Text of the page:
A brain disorder caused by congenital syphilis.In the juvenile form of paresis the spirochete infection is transmitted from mother to fetus after the fifth month of pregnancy. The incubation period is about the same length as for adult paresis, and the onset of symptoms generally occurs between the fifth and twentieth years, but most frequently between the ages of ten and twelve. Prior to the outbreak of the disorder, however, about one third of these children are somewhat retarded in mental development.The first signs of juvenile paresis are usually confusion, restlessness, and purposeless behavior. Visual disturbances, motor inco-ordination, and convulsions are also common symptoms. As the disease progresses, memory, judgment, and comprehension are increasingly impaired. Mental and physical deterioration are gradual, and the child has no insight into his condition. The apathetic, depressed, and euphoric personality reactions which characterize adult paresis do not develop in juvenile form.The course of the disease is longer than in adult paresis, averaging about five years from the appearance of symptoms to the terminal stages in which the child becomes mute, untidy, emaciated, and finally dies. The basic treatment is penicillin, but it is less effective with the child than with the adult form of the disease.Although juvenile paresis was at one time the major cause of stillbirths, early infant mortality, and congenital blindness, it is now relatively rare in this country. The Wassermann test for pregnant women, and the efficacy of penicillin treatment for syphilis in adults are primarily responsible for this major change. See SYPHILIS, GENERAL PARESIS.Illustrative Case: Kaybee J. was admitted to the psychiatric hospital at age sixteen following a series of convulsive seizures. From that time he presented a serious management problem. The family had been unable to care for him at home, or to understand what he said. When he was taken to the Probate Court, he attempted to take off his clothes. At the hospital it was necessary to restrain him in bed because he attacked the attendants and tried to bite them. He turned his head from side to side, and mumbled unintelligibly. He was incontinent and continually soiled the bed. He did not respond to questions, although he said something about being “crazy.” He was completely out of contact with his environment.After twenty-five years, the patient is practically mute, although he makes sounds when watching television. Sometimes he becomes upset while watching the programs, and gets up and fights; otherwise he sitsquietly all day long. The patient has exhibited some homosexual characteristics, and attendants find it necessary to watch him at all times. It is impossible to communicate with him. There is no judgment or insight. Occasionally the patient has convulsive seizures. (Kisker, 1964)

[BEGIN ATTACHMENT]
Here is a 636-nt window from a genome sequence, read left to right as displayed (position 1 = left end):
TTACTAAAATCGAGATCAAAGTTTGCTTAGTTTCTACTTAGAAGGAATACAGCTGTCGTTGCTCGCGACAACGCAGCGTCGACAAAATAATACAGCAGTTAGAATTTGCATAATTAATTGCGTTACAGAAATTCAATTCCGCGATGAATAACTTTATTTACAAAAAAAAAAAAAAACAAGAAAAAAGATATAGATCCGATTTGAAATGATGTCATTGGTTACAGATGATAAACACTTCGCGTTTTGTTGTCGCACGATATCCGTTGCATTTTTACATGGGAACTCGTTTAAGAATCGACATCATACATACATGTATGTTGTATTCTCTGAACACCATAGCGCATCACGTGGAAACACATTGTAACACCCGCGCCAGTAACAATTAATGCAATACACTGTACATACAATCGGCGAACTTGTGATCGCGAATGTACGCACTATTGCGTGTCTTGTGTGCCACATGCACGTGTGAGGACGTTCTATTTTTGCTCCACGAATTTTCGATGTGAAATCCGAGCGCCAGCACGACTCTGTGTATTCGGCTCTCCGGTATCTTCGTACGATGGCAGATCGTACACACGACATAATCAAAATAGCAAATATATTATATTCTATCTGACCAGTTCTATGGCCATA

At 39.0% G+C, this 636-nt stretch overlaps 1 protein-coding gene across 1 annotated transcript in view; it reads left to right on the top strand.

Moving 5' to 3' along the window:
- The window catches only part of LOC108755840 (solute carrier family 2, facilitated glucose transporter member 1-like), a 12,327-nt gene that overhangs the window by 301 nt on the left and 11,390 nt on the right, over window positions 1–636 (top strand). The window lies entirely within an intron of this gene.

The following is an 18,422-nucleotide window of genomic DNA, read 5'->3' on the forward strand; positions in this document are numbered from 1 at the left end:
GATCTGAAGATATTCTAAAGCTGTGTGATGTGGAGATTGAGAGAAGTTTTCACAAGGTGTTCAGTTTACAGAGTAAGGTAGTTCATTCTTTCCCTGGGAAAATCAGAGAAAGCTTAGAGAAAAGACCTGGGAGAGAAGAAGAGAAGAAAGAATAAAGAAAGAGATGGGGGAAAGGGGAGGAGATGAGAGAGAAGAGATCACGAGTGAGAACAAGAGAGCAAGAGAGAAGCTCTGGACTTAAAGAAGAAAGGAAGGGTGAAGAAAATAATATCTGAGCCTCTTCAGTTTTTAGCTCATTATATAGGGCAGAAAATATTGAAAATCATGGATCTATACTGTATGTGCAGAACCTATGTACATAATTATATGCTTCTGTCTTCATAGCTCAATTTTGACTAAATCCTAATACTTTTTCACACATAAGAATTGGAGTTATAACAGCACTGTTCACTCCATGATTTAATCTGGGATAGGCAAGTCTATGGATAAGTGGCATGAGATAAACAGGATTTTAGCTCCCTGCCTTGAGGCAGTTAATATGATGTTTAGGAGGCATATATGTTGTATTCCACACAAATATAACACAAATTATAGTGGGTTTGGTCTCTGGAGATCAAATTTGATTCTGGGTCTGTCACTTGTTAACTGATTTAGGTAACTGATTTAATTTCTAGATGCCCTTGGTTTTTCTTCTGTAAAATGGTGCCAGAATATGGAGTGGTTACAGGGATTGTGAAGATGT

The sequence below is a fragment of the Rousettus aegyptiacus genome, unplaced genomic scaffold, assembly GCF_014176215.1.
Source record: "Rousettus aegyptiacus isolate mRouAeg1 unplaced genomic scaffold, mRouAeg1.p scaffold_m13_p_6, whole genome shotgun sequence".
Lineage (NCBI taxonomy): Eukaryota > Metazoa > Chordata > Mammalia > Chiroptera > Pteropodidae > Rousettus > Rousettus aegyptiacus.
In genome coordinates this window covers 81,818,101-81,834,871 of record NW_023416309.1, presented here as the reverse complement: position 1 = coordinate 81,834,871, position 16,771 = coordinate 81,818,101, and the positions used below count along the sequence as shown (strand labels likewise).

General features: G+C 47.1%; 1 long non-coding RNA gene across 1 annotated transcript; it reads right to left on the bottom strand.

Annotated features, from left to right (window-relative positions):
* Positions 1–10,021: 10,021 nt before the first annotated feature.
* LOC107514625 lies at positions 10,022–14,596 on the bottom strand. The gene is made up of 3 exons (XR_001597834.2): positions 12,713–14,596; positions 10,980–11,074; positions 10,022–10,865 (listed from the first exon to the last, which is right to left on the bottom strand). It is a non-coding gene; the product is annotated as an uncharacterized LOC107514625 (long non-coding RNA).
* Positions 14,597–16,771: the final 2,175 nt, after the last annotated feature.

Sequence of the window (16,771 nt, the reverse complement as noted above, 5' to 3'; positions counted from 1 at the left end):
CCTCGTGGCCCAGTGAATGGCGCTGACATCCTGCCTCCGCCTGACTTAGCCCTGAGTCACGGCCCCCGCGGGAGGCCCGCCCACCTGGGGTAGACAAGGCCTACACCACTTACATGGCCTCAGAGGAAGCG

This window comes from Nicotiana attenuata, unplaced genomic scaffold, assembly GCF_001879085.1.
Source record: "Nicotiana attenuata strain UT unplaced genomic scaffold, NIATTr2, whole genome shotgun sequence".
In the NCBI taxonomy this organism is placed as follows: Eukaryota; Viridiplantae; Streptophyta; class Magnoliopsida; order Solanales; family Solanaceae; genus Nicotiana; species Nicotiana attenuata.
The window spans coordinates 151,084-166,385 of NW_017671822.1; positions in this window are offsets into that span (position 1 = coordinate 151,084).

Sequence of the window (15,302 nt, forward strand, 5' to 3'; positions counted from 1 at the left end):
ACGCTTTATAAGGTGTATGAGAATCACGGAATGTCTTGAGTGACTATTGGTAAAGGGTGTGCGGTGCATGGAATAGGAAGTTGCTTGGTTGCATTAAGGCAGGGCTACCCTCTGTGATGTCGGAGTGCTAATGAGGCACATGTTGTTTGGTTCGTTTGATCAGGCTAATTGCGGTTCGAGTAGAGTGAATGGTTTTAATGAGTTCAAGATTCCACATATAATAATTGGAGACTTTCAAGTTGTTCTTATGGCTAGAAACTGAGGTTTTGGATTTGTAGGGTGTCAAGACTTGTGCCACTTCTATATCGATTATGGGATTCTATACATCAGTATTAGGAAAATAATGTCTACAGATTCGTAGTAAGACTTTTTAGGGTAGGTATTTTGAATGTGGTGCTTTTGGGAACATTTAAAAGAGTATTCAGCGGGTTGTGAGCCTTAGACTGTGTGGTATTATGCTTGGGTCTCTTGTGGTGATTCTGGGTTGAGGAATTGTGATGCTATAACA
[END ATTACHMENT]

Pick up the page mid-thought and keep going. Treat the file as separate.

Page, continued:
Cite this page: N., Sam M.S., "JUVENILE PARESIS," in PsychologyDictionary.org, November 28, 2018, https://psychologydictionary.org/juvenile-paresis/ (accessed August 10, 2022).


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